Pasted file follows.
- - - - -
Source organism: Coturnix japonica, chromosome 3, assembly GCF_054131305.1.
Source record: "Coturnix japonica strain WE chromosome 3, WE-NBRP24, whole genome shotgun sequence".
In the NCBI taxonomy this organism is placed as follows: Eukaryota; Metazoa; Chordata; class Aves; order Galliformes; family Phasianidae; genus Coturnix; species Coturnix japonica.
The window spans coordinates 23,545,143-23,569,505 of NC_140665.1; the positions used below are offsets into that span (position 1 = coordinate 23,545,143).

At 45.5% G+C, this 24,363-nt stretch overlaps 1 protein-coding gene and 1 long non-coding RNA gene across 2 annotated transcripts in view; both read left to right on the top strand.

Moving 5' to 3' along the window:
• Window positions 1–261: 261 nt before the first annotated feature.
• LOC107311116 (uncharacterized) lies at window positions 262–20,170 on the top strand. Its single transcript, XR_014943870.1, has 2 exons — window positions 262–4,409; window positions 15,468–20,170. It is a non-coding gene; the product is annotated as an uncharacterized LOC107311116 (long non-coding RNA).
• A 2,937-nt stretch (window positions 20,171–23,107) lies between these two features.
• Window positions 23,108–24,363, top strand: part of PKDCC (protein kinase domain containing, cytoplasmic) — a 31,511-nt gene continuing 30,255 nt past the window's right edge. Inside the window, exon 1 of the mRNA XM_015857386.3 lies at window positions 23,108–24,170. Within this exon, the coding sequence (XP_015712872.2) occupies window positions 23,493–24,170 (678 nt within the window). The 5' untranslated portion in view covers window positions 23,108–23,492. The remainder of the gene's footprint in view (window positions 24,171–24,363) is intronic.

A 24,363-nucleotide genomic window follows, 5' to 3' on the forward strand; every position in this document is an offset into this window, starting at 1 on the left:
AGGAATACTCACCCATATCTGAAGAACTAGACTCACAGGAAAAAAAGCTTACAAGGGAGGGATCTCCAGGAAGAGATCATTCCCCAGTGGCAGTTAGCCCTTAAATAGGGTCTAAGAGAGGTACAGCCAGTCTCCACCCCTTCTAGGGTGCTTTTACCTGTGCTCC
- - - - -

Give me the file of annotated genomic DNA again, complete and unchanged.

Source organism: Coturnix japonica, chromosome 3, assembly GCF_054131305.1.
Source record: "Coturnix japonica strain WE chromosome 3, WE-NBRP24, whole genome shotgun sequence".
In the NCBI taxonomy this organism is placed as follows: Eukaryota; Metazoa; Chordata; class Aves; order Galliformes; family Phasianidae; genus Coturnix; species Coturnix japonica.
The window spans coordinates 23,545,143-23,569,505 of NC_140665.1; the positions used below are offsets into that span (position 1 = coordinate 23,545,143).

At 45.5% G+C, this 24,363-nt stretch overlaps 1 protein-coding gene and 1 long non-coding RNA gene across 2 annotated transcripts in view; both read left to right on the top strand.

Moving 5' to 3' along the window:
• Window positions 1–261: 261 nt before the first annotated feature.
• LOC107311116 (uncharacterized) lies at window positions 262–20,170 on the top strand. Its single transcript, XR_014943870.1, has 2 exons — window positions 262–4,409; window positions 15,468–20,170. It is a non-coding gene; the product is annotated as an uncharacterized LOC107311116 (long non-coding RNA).
• A 2,937-nt stretch (window positions 20,171–23,107) lies between these two features.
• Window positions 23,108–24,363, top strand: part of PKDCC (protein kinase domain containing, cytoplasmic) — a 31,511-nt gene continuing 30,255 nt past the window's right edge. Inside the window, exon 1 of the mRNA XM_015857386.3 lies at window positions 23,108–24,170. Within this exon, the coding sequence (XP_015712872.2) occupies window positions 23,493–24,170 (678 nt within the window). The 5' untranslated portion in view covers window positions 23,108–23,492. The remainder of the gene's footprint in view (window positions 24,171–24,363) is intronic.

A 24,363-nucleotide genomic window follows, 5' to 3' on the forward strand; every position in this document is an offset into this window, starting at 1 on the left:
AGGAATACTCACCCATATCTGAAGAACTAGACTCACAGGAAAAAAAGCTTACAAGGGAGGGATCTCCAGGAAGAGATCATTCCCCAGTGGCAGTTAGCCCTTAAATAGGGTCTAAGAGAGGTACAGCCAGTCTCCACCCCTTCTAGGGTGCTTTTACCTGTGCTCC